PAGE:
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Federal Election - 2004 - élection générale

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29/04/04 C. Hubley
Email: [hidden]
In 2000 the NDP candidate was Michael Valpy, a clearly superior candidate in all respects to Olivia Chow or Jack Layton. He didn't make it despite an on-platform endorsement from the Green Party of Canada candidate - prompted by Valpy's open praise of the 2000 GPC platform and stating in The Varsity (University of Toronto newspaper) that "the NDP must be more like the Greens"; Olivia is far less well known for supporting a "green shift", has an uneven record as City Councillor in this regard (including advocating tax breaks for advertising and doctom companies), and this time the Greens are stronger and uncompromising: so call that as many as 1000 votes she won't get, that Valpy did. This is Jane Jacobs' riding. What does Jane think? Her endorsement probably made David Miller, it could make Olivia Chow, so I'll change my prediction to NDP if Jane speaks up for Olivia.
There's also her English to worry about: Olivia has a very strong accent and that just doesn't wash with many people when selecting a spokesperson.
Playing against that is her very strong community organization and obviously strong influence with Jack Layton, but, if he isn't elected in Toronto-Danforth, or there's a majority government, that leverage won't count for much.
27/04/04 Spring Peeper
Email: [hidden]
No prediction, but a few notes on the, until now, dismissed Conservatives.
In the last federal election, the combined PC/CA vote was 12% with unmemborable candidates. In the last provincial election, the PC vote was 13% during an election where even popular incumbants lost seats. It's safe to say that the base conservative vote in the riding hovers around 10-15%, but to assume that the CPC will only pull this bare minimum of votes is fool-hardy.
Firstly, people like to vote on the winning horse, and a divided party with low poll numbers is not a winner. This time around, the CPC is engergized from their rejoining, and up in the polls.
Secondly, the conservative campaigns in the riding have in the past been weak. I've met the Conservative candidate and he's a very serious contender, who has his campaign team in place.
The Conservatives are going to put up a fight. Between the NPD pulling votes one way, and the Conservatives pulling them the other, Ianno is going down. Who ends up on top, or how far down Ianno will go, is far from clear.
24/04/04 A.S.
Email: adma@interlog.com
Back to JP's original post, the simple fact that, even after all his Advantage/No Advantage reasoning, he could still *only* come up w/a 1500-vote margin--well, that shows how much trouble Ianno's in. And re the seat's evolution, keep in mind that the losing Chow '97 *and* Valpy '00 campaigns more or less equalled or surpassed Dan Heap's *winning* campaigns. So, you can tell which way the political/organizational culture's leaning--esp. if one assumes that in the wake of the sponsorship scandal, certain of the new-condo-crowd would rather "spoil" their ballots w/the Tories than vote Liberal to keep the dreaded NDP out...
19/04/04 Not Non-Partisan
Email: [hidden]
I'm predicting that Olivia will be going to Ottawa -- without Jack. This left-loony is tailor-made for this left-loony riding. She nearly got Ianno last time she tried -- and did much better than Jack did against Mills. The Chinese who actually show up at the polls are hers. When did an Italian last live here? Marchese's win against odds-on favorite, Liberal star, Trustee emeritus Nellie Pedro are portents of things to come. Bye-bye Tony!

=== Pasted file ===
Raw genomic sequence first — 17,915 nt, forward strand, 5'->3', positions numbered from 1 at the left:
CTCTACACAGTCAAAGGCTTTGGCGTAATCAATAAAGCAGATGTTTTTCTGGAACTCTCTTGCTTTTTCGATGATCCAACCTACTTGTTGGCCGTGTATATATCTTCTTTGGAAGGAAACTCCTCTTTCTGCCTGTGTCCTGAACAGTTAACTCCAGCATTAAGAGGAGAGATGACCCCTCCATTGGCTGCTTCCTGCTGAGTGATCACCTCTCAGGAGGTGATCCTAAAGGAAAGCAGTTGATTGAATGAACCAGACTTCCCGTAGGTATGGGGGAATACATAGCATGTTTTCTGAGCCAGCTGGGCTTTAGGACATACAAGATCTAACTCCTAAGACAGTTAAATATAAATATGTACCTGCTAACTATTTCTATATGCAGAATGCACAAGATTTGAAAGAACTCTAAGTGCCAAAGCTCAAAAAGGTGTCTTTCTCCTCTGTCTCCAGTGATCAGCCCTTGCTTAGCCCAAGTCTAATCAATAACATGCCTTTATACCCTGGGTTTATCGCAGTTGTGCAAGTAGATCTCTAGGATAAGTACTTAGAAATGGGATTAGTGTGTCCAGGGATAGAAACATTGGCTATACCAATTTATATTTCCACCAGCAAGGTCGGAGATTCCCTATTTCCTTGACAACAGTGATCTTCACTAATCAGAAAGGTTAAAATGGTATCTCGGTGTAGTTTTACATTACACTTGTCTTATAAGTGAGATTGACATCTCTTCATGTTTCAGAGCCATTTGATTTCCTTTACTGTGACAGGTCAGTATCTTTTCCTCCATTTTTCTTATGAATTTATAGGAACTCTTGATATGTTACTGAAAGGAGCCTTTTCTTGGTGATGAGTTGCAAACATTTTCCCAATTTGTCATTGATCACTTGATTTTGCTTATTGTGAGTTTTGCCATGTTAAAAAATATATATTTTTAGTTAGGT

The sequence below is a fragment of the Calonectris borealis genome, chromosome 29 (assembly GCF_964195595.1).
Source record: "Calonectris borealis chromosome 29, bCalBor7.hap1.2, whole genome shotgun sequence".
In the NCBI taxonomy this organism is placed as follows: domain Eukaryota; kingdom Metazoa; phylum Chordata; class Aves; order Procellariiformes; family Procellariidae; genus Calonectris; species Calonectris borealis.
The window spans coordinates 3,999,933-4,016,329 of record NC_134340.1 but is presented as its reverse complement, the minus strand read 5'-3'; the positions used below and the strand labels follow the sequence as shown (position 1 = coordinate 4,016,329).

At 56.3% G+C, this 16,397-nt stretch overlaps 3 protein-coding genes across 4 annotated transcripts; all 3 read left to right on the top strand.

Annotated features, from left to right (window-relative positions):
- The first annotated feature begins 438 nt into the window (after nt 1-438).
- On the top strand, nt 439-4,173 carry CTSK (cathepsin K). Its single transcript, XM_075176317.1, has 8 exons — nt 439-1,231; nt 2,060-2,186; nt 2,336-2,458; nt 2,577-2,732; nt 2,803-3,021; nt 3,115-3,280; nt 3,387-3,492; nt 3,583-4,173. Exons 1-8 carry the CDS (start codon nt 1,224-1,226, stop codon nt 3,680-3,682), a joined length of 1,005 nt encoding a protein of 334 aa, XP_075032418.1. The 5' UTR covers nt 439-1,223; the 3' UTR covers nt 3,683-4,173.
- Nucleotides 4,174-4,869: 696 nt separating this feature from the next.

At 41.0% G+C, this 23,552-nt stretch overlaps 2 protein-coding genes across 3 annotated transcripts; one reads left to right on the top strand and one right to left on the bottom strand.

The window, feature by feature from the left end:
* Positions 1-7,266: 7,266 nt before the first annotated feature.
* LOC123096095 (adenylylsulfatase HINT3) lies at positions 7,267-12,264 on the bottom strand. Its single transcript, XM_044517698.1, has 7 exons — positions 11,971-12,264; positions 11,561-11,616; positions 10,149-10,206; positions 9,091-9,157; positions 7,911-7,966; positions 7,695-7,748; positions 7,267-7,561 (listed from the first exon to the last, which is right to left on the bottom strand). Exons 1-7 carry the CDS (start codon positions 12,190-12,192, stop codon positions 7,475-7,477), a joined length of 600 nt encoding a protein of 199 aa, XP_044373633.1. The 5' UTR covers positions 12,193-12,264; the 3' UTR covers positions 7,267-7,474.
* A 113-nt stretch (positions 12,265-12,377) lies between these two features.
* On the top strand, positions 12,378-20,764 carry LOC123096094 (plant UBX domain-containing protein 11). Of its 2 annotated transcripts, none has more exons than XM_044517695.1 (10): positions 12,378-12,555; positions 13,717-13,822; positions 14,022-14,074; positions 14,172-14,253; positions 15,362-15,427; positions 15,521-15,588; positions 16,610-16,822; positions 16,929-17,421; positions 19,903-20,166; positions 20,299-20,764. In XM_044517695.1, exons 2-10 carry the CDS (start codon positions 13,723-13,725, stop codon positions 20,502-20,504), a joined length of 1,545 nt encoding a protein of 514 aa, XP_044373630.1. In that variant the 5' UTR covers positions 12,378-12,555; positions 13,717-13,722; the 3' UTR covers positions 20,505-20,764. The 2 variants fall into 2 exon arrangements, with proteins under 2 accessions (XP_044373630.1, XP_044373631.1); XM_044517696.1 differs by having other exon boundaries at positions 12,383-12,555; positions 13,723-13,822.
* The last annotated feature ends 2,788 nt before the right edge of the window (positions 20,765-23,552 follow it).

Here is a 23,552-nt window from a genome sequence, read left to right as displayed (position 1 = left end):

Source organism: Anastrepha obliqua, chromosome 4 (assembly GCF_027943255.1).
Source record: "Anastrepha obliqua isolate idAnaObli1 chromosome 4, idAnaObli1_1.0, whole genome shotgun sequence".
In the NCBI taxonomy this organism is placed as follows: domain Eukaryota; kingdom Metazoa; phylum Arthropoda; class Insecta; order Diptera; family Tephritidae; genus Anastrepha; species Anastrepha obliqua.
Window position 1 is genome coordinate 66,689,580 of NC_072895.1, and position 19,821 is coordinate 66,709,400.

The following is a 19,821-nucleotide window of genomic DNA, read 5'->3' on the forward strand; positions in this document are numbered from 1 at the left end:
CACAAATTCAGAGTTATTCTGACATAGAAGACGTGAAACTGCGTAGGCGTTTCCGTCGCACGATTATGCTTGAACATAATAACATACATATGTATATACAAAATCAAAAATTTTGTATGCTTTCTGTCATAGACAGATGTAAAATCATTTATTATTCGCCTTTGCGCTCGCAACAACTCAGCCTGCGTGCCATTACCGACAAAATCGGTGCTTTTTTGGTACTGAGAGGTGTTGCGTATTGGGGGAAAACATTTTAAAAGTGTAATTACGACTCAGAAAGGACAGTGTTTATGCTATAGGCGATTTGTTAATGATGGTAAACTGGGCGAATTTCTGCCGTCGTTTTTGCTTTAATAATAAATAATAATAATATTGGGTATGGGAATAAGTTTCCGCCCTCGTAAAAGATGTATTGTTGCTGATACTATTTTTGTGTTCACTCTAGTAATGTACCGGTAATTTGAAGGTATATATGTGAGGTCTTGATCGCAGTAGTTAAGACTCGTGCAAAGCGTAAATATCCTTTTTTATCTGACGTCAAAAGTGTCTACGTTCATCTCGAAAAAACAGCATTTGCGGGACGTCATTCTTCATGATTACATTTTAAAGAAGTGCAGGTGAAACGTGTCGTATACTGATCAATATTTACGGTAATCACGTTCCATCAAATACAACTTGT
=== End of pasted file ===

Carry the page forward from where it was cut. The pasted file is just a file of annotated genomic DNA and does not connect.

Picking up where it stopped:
Will Olivia step down so that Jack can run for her seat in a by-election?
08/04/04 Gerry
Email: gerardjkennedy@hotmail.com
Well, JP, thank you for your kind response but I think we'll just have to agree to disagree. I think your fifth point is probably the most telling. If polls close to e-day suggest that the Liberals will certainly win but will have difficulty winning their majority, I don't think Trinity-Spadina will hesitate to send Chow to Ottawa. If, however, there is fear that Harper may end up governing, then they may, as you say, end up "holding their nose" and strategically voting for Ianno.
Currently, I am predicting the former situation, thus my NDP prediction. Though a lot can happen between now and e-day. This is a riding to watch.
And one more thing. I was involved on the Nellie Pedro campaign last fall and the Liberals were most certainly taking this riding seriously. They thought, at least at the beginning of the campaign, that their ability to knock off Rosario was much greater than Prue or Churley.
03/04/04 King of Kensington
Email: [hidden]
I appreciate the nice things JP said about me, but I still think he's exaggerating the working class element of the riding. Certainly it has historically been a very working class/ethnic riding, first Jewish and Italian, later Portuguese and Chinese. The working class Jewish element of pre-WWII days is gone, the Italian element is almost gone, the Portuguese element has started to decline, the Chinese element isn't growing significantly. Now the WASP/Jewish intelligentsia element is huge, and goes overwhelmingly NDP. And it's not just the Annex or Palmerston Boulevard (which have always been well-off). It's Euclid Avenue, Grace Street, Shaw Street. It's in Little Italy and Seaton Village (once solidly working class areas). It's not a small sliver in a concentrated area. I think you're talking about Davenport, where the NDP can't rely on middle class professionals for most of their support if they wanted to get elected.
Trinity-Spadina has one of the highest proportions of university graduates in Canada. And the western riding boundary is now Ossington, so Dovercourt is now in Davenport, so the professional proportion goes up further. This helps the NDP. Toronto's NDP is really based among middle class professionals, very different from Northern Ontario or British Columbia. Of the three NDP MPPs, only Michael Prue has a mostly working class base of support.
03/04/04 A.R.
Email: [hidden]
The last time Olivia ran for a federal seat, she lost by a very small amount of votes. So fast forward to Spring of 2004, where the NDP is gaining in the polls, while the Liberals aren't, that difference will help Olivia win this seat in the upcoming election by a nose.
03/04/04 JP
Email: Jason2003@rogers.com
Thanks for the great input Gerry!
(1)agree with you ridings change and Ianno got 6000+ margin last time, I have expect that margin to be cut 75-80% . I feel this is not only due to the NDP up in the polls but also the tone and temperment of the electorate right now. I believe Rosario would come closer and could even win.Dont forget Nellie Pedro was not a real candidate that could be taken seriously and Rosario is acknowledge by even his opponents as a great guy and a damn hard worker.